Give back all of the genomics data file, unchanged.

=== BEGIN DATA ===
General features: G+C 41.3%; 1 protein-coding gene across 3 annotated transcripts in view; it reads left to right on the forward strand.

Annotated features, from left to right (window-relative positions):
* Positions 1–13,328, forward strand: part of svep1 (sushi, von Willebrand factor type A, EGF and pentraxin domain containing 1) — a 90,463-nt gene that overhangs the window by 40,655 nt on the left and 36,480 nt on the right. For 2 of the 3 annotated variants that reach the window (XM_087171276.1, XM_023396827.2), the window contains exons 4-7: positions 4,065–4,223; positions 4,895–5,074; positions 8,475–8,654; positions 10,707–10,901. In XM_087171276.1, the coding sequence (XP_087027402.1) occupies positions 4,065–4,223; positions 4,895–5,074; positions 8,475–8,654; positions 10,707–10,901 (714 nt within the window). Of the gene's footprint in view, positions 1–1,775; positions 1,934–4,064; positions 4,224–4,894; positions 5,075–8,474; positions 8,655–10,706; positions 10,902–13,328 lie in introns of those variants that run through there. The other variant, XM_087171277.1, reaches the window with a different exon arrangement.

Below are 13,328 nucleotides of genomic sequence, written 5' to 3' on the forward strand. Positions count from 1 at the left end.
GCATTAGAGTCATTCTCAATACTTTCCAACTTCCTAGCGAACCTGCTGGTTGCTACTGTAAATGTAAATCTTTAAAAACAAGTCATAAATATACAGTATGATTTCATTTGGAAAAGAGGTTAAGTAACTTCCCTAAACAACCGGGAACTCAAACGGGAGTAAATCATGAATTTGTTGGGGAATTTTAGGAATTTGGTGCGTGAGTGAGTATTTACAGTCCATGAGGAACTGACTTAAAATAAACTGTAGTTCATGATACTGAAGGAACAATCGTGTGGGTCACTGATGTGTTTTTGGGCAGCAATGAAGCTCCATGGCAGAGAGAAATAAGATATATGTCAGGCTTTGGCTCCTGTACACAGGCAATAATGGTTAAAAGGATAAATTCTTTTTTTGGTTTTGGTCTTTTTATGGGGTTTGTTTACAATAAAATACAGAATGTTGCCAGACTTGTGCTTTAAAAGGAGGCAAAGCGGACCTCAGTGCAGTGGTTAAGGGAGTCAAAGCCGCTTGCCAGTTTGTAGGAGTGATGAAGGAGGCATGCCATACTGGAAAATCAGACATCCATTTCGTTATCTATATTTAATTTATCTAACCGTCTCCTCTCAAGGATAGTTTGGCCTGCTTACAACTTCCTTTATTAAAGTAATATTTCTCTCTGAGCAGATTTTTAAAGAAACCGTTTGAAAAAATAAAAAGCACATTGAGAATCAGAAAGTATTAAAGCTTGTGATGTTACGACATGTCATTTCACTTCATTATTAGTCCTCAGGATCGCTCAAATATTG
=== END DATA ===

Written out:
General features: G+C 41.3%; 1 protein-coding gene across 3 annotated transcripts in view; it reads left to right on the forward strand.

Annotated features, from left to right (window-relative positions):
* Positions 1–13,328, forward strand: part of svep1 (sushi, von Willebrand factor type A, EGF and pentraxin domain containing 1) — a 90,463-nt gene that overhangs the window by 40,655 nt on the left and 36,480 nt on the right. For 2 of the 3 annotated variants that reach the window (XM_087171276.1, XM_023396827.2), the window contains exons 4-7: positions 4,065–4,223; positions 4,895–5,074; positions 8,475–8,654; positions 10,707–10,901. In XM_087171276.1, the coding sequence (XP_087027402.1) occupies positions 4,065–4,223; positions 4,895–5,074; positions 8,475–8,654; positions 10,707–10,901 (714 nt within the window). Of the gene's footprint in view, positions 1–1,775; positions 1,934–4,064; positions 4,224–4,894; positions 5,075–8,474; positions 8,655–10,706; positions 10,902–13,328 lie in introns of those variants that run through there. The other variant, XM_087171277.1, reaches the window with a different exon arrangement.

Below are 13,328 nucleotides of genomic sequence, written 5' to 3' on the forward strand. Positions count from 1 at the left end.
GCATTAGAGTCATTCTCAATACTTTCCAACTTCCTAGCGAACCTGCTGGTTGCTACTGTAAATGTAAATCTTTAAAAACAAGTCATAAATATACAGTATGATTTCATTTGGAAAAGAGGTTAAGTAACTTCCCTAAACAACCGGGAACTCAAACGGGAGTAAATCATGAATTTGTTGGGGAATTTTAGGAATTTGGTGCGTGAGTGAGTATTTACAGTCCATGAGGAACTGACTTAAAATAAACTGTAGTTCATGATACTGAAGGAACAATCGTGTGGGTCACTGATGTGTTTTTGGGCAGCAATGAAGCTCCATGGCAGAGAGAAATAAGATATATGTCAGGCTTTGGCTCCTGTACACAGGCAATAATGGTTAAAAGGATAAATTCTTTTTTTGGTTTTGGTCTTTTTATGGGGTTTGTTTACAATAAAATACAGAATGTTGCCAGACTTGTGCTTTAAAAGGAGGCAAAGCGGACCTCAGTGCAGTGGTTAAGGGAGTCAAAGCCGCTTGCCAGTTTGTAGGAGTGATGAAGGAGGCATGCCATACTGGAAAATCAGACATCCATTTCGTTATCTATATTTAATTTATCTAACCGTCTCCTCTCAAGGATAGTTTGGCCTGCTTACAACTTCCTTTATTAAAGTAATATTTCTCTCTGAGCAGATTTTTAAAGAAACCGTTTGAAAAAATAAAAAGCACATTGAGAATCAGAAAGTATTAAAGCTTGTGATGTTACGACATGTCATTTCACTTCATTATTAGTCCTCAGGATCGCTCAAATATTG